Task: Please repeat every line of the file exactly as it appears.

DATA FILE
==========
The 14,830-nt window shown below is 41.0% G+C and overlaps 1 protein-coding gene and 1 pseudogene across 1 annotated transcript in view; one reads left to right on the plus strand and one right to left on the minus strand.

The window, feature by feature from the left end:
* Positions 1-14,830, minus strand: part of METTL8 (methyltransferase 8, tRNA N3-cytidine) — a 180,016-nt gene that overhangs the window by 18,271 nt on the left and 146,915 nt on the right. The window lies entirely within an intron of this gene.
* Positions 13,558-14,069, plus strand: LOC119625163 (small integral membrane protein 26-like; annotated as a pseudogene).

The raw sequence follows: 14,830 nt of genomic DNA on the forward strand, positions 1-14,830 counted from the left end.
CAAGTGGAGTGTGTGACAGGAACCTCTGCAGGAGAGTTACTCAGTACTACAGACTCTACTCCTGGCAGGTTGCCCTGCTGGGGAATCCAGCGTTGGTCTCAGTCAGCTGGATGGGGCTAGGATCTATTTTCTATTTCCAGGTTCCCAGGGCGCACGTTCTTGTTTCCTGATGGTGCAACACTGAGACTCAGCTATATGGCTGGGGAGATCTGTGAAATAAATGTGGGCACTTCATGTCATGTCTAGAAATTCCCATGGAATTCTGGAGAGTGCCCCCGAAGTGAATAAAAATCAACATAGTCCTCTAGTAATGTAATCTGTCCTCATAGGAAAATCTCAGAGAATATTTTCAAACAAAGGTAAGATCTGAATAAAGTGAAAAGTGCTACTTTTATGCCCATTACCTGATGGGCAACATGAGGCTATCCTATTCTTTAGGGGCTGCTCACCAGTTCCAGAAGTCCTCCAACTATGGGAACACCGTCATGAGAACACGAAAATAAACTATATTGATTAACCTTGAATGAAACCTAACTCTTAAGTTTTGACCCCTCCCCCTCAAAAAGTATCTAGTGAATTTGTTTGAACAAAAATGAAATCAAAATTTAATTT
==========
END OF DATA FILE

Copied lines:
The 14,830-nt window shown below is 41.0% G+C and overlaps 1 protein-coding gene and 1 pseudogene across 1 annotated transcript in view; one reads left to right on the plus strand and one right to left on the minus strand.

The window, feature by feature from the left end:
* Positions 1-14,830, minus strand: part of METTL8 (methyltransferase 8, tRNA N3-cytidine) — a 180,016-nt gene that overhangs the window by 18,271 nt on the left and 146,915 nt on the right. The window lies entirely within an intron of this gene.
* Positions 13,558-14,069, plus strand: LOC119625163 (small integral membrane protein 26-like; annotated as a pseudogene).

The raw sequence follows: 14,830 nt of genomic DNA on the forward strand, positions 1-14,830 counted from the left end.
CAAGTGGAGTGTGTGACAGGAACCTCTGCAGGAGAGTTACTCAGTACTACAGACTCTACTCCTGGCAGGTTGCCCTGCTGGGGAATCCAGCGTTGGTCTCAGTCAGCTGGATGGGGCTAGGATCTATTTTCTATTTCCAGGTTCCCAGGGCGCACGTTCTTGTTTCCTGATGGTGCAACACTGAGACTCAGCTATATGGCTGGGGAGATCTGTGAAATAAATGTGGGCACTTCATGTCATGTCTAGAAATTCCCATGGAATTCTGGAGAGTGCCCCCGAAGTGAATAAAAATCAACATAGTCCTCTAGTAATGTAATCTGTCCTCATAGGAAAATCTCAGAGAATATTTTCAAACAAAGGTAAGATCTGAATAAAGTGAAAAGTGCTACTTTTATGCCCATTACCTGATGGGCAACATGAGGCTATCCTATTCTTTAGGGGCTGCTCACCAGTTCCAGAAGTCCTCCAACTATGGGAACACCGTCATGAGAACACGAAAATAAACTATATTGATTAACCTTGAATGAAACCTAACTCTTAAGTTTTGACCCCTCCCCCTCAAAAAGTATCTAGTGAATTTGTTTGAACAAAAATGAAATCAAAATTTAATTT